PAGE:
The Southern Bookstore
If an independent bookstore serves as the soul of a community (as do libraries, I believe), then a big piece of my soul resides in two Southern stores: Cavalier House Books in Denham Springs, Louisiana and Square Books in Oxford, Mississippi.
Many independent booksellers have supported my journey as a fledgling novelist, and my gratitude runs deep. In fact, SIBA has welcomed me from the start of my career, when ten southern female authors dared to setup a trade show booth as the Southern Belle View gals. Remember us? Blogs, books, and bling? We always had a blast and our scavenger hunts helped form lasting friendships with many of you.
Since then I have published three novels, and you have been there with me for each, selecting my books as Okra Picks, Best Reads, bookclub bundles, and most recently as a short-list finalist for the Southern Book Prize. Yes, Southern indies, you have delivered me more than a few "pinch-me moments" in the last few years, and I thank you sincerely.
But Cavalier House Books and Square Books will always hold sacred space in my life.
Cavalier House Books
John and Michelle Cavalier have something special going on down in the bayou state, and it's about much more than books. When this young couple dared to chase their dream of owning a local bookstore, they never imagined they would end up becoming community leaders, helping to build, and then to rebuild, the Denham Springs community.
In August 2016, when the flood of the millennium destroyed more than eighty percent of Livingston Parish, including the Cavaliers' home, John and Michelle had a difficult choice to make. Close up shop and call it quits? Or reboot and try again?
Recognizing the power of story, they opted to keep the doors open, making the courageous and selfless choice to let that one dry corner function as an anchor for their heartbroken community. Despite the financial risks, they have used books to heal and have stepped up to lead reconstruction efforts for this traumatized town while postponing the rebuild of their own home in order to help others.
Recently, John delivered a poignant TEDx talk at the public library in Denham Springs. I listened as attendees reacted: "I never thought about it that way," and "Yes, we should do that!"
With Michelle in the audience (and serving as a large focus of John's presentation), I realized what an impact this young couple will have on their parish for many generations to come. I cannot imagine anyone I'd trust more to restore my childhood stomping grounds than John and Michelle, and this led me to believe that, in fact, all Southern indie booksellers are in a prime position to serve as the legacy makers, the community shapers, and the storytellers of our time.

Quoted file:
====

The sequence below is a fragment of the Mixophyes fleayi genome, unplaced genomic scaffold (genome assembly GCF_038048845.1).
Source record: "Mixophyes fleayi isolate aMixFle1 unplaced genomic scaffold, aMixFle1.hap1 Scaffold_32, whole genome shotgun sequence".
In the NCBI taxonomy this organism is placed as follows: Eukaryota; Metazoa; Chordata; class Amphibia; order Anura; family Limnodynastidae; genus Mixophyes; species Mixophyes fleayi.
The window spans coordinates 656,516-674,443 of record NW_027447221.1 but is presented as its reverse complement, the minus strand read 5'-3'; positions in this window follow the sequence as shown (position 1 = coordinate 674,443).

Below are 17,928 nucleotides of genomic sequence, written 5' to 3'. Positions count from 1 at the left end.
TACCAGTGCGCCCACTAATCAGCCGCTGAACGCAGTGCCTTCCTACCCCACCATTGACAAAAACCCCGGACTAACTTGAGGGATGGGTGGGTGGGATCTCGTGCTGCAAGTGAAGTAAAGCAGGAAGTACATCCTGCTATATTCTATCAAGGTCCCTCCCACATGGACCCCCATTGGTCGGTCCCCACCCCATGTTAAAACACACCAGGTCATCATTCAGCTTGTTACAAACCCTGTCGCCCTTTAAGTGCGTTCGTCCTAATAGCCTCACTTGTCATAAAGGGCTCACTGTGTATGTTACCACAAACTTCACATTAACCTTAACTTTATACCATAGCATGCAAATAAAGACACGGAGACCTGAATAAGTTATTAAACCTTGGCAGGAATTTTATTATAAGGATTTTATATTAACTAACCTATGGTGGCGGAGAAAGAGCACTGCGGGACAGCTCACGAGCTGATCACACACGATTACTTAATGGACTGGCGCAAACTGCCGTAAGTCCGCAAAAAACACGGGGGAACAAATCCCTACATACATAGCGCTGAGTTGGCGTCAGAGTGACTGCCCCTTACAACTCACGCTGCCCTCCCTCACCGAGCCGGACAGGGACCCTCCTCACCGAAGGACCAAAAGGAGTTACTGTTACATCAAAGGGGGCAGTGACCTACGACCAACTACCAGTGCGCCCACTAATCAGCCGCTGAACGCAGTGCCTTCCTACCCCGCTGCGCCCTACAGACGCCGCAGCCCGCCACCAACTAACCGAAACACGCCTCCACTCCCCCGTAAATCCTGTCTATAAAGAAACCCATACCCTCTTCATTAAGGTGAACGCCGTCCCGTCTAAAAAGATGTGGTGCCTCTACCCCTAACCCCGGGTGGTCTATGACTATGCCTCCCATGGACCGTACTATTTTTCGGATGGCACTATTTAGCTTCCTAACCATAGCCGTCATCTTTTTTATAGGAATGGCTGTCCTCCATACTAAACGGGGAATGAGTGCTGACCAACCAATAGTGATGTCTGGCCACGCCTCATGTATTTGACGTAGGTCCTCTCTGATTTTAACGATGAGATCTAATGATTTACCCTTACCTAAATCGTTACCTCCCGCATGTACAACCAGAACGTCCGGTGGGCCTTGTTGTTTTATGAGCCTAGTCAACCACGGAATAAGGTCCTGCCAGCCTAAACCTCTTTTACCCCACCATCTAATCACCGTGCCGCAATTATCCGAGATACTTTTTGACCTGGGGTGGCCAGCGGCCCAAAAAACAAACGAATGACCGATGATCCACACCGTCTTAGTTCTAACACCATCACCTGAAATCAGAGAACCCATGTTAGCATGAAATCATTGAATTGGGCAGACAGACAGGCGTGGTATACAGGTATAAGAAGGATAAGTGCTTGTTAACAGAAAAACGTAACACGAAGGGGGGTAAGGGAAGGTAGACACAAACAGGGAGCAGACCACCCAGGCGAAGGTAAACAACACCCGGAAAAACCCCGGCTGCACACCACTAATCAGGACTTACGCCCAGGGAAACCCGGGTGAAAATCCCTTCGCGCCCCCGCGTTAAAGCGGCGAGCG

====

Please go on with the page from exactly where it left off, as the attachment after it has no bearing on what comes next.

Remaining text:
While Livingston Parish was the home of my childhood, Lafayette County is the place I call home today. Here, on the historical town square of Oxford, Mississippi, Richard and Lisa Howorth have staked their claim and formed a mecca for southern literature enthusiasts.
As a Louisiana girl, I had never met an author until I relocated to Oxford at the age of thirty. Suddenly, I entered a world where stories were alive, where characters were waiting to be captured in ink, and where not one, not two, but THREE bookstores opened their doors each day on the town square. I had landed myself in the Land of Oz, and "real-live authors" were everywhere. Suddenly, inspiration was too.
When I entered Square Books, I felt the stories brewing in my bones. There remains a magic there, a powerful tug at all the truths that lie just below the silence. It's good medicine.
It would be many years before I dared to pen a novel, and never could I have imagined I'd be launching that debut (Into the Free) on such hallowed ground. Now I'm about to launch my fourth women's fiction title, Perennials (which is set right here in Oxford, by the way), and once again I'll be celebrating that milestone with Square Books.
Any novelist can tell you, we take life one story at a time. We never know if we'll land another contract or publish another successful book, but if the fates do grant me such a gift, I can only hope I'll have the opportunity to deliver each story through the birthing room of Square Books. And then, I hope I'll have the chance to leave signed books at Cavalier House too. And if I'm the luckiest girl alive, I'll someday get to visit every Southern indie store, pluck tales from your shelves, swap stories with your booksellers, and leave a few signed copies for each of you to share across the south.
The Books and Writers I Love
I'm a huge fan of Jesmyn Ward. Her authenticity always make me cry, and I have yet to find another contemporary American author whose voice compares to hers. I recently read An American Marriage by Tayari Jones and absolutely loved it. It's one of the best novels I've read in years, and I think it's a beautiful, empathy-building story that everyone should read. Elizabeth Strout is another of my favorite authors. She's one whose books I buy without even bothering to read the synopsis. I've never been disappointed. She's a master at delivering clear, concise prose that still carries tremendous depth, and her characters are second to none. Also, I've long admired Wally Lamb, Barbara Kingsolver, Ann Patchett, Louise Erdrich, and Marilynne Robinson.